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Intel® Xeon Phi™ coprocessor Power Management Configuration: Using the micsmc command-line Interface

Previous blogs on power management and a host of other power management resources can be found in, “List of Useful Power and Power Management Articles, Blogs and References” at http://software.intel.com/en-us/articles/list-of-useful-power-and-power-management-articles-blogs-and-references.

INTRODUCTIONS: TEMPERATURE SENSORS AND THE COPROCESSOR

Intel® Xeon Phi™ coprocessor Power Management Configuration: Using the micsmc GUI Interface

Previous blogs on power management and a host of other power management resources can be found in, “List of Useful Power and Power Management Articles, Blogs and References” at http://software.intel.com/en-us/articles/list-of-useful-power-and-power-management-articles-blogs-and-references. See [LIST] below in the reference section.

HOW DO WE CONFIGURE COPROCESSOR POWER MANAGEMENT

Quick Start Guides Published for the Intel® Xeon Phi™ Coprocessor Expert User

This is a short notice to let you know that two new articles have been published for the Intel® Xeon Phi™ coprocessor: * Quick Start Guide: For the Intel Xeon Phi Coprocessor Administrator * Quick Start Guide: For the Intel Xeon Phi Coprocessor Developer The target of both of these guides is the expert user. Our assumption is that the expert user does not need to be told what to do, as he already has potentially decades of experience doing his job. Similarly, he does not need to be told how to research his area of expertise as he has done so dozens of times in the past. As these users are new to administering or developing on the Intel Xeon Phi coprocessor, they want to know only where they can find key resources, such as cluster administration guides, technical support and examples.

Power Configuration Part 0: Introduction: Yikes, there is a lot that is not documented

I was hoping to write a brief two part overview of how to configure the various power settings for the Intel® Xeon Phi™ coprocessor. It was going to be concise and brief, allowing me to get on to the next topic. Unfortunately, as I dug into the topic further, I discovered that much of it is not very well documented. I found myself essentially writing quite a bit of explanation.

As usual, I am starting off writing this as a series of blogs. At a later point, I will reformat the blogs into a more formal article with any semblance of humor removed.

Intel® Xeon Phi™ coprocessor Power Management Turbo Part 2: Hot and Cold Running Silicon

The previous blog in this series, “Intel® Xeon Phi™ coprocessor Power Management Turbo Part 1: What is turbo? And how will it affect my horsepower?” can be found at http://software.intel.com/en-us/blogs/2013/09/26/intel-xeon-phi-coprocessor-power-management-turbo-part-1-what-is-turbo-and-how-will.

TEMPERATURE DISTRIBUTION

MODERATE ACTIVITY

C-States, P-States, where the heck are those T-States?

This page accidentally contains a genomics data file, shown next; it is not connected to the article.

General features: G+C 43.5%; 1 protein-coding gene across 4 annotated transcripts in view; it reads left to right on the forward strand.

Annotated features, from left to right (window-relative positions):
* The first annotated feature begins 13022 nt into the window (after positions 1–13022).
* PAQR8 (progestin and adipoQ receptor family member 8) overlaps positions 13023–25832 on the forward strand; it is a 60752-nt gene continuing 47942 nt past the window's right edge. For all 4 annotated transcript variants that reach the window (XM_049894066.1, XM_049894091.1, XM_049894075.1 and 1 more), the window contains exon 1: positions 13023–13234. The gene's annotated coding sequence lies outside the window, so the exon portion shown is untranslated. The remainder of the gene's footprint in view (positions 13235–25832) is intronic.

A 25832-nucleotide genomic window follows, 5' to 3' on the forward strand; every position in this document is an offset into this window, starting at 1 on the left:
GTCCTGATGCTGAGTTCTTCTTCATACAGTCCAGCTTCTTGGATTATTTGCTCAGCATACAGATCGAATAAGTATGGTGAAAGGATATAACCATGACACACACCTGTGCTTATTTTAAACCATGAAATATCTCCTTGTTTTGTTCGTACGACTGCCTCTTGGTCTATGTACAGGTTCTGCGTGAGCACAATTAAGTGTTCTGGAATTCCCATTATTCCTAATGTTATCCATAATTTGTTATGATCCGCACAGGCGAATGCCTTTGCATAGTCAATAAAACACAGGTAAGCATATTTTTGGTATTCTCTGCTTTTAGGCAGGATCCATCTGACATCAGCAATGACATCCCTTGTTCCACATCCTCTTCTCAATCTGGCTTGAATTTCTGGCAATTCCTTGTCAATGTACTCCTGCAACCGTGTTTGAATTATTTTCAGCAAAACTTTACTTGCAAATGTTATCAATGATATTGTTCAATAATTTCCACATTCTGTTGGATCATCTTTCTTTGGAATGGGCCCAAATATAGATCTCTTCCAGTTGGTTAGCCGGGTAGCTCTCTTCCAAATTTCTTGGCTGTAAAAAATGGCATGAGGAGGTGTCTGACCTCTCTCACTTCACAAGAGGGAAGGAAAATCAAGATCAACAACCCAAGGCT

I had an interesting question come across my desk a few days ago: “Is it still worthwhile to understand T-states?” My first response was to think, “Huh? What the heck is a T-state?”

Doing a little more research, I discovered that, yes, there is something called a T-state, and no, it really isn’t relevant any more, at least for mainline Intel(R) processors.

Let me say this again: T-States are no longer relevant!

Intel® Xeon Phi™ coprocessor Power Management Turbo Part 1: What is turbo? And how will it affect my horsepower?

INTRODUCTION AND PURPOSE:

This is the first of a series of blogs looking at Turbo: What it is and how it impacts software.

This series discusses basic concepts, terminology, how Turbo relates to thermal profiles, when Turbo is useful, and whether Turbo can impact application design.

This is a follow on to my previous series of blogs on power management.

Intel® Xeon Phi™ coprocessor Power Management Part 3: An Intuitive Description of Power States Using Stick Figures and Light Bulbs

AN INTUITIVE ILLUSTRATION OF A CORE AND ITS HW THREADS

This is the fourth installment of a series of blogs on Power Management for the Intel® Xeon Phi™ coprocessor.

Title: “Intel® Xeon Phi™ coprocessor Power Management Part 2b: Package C-States, The Details”

After gating the clocks of every one of the cores, what other techniques can you use to get even more power savings. Here’s a trivial and admittedly flippant example of what you could do: unplug the processor. You’d be using no power, though the disadvantages of pulling the power plug are pretty obvious. A better idea is to selectively shutdown the more global components of the processor in such a way that you can bring the processor back up to a fully functional state (i.e. C0) relatively quickly. Package C-States are just that, the progressive shutdown of additional circuitry to get even more savings. Since we have already shutdown the entire package’s circuitry associated with the cores, the remaining circuitry is necessarily common to all the cores, thus the name “package” C-states.
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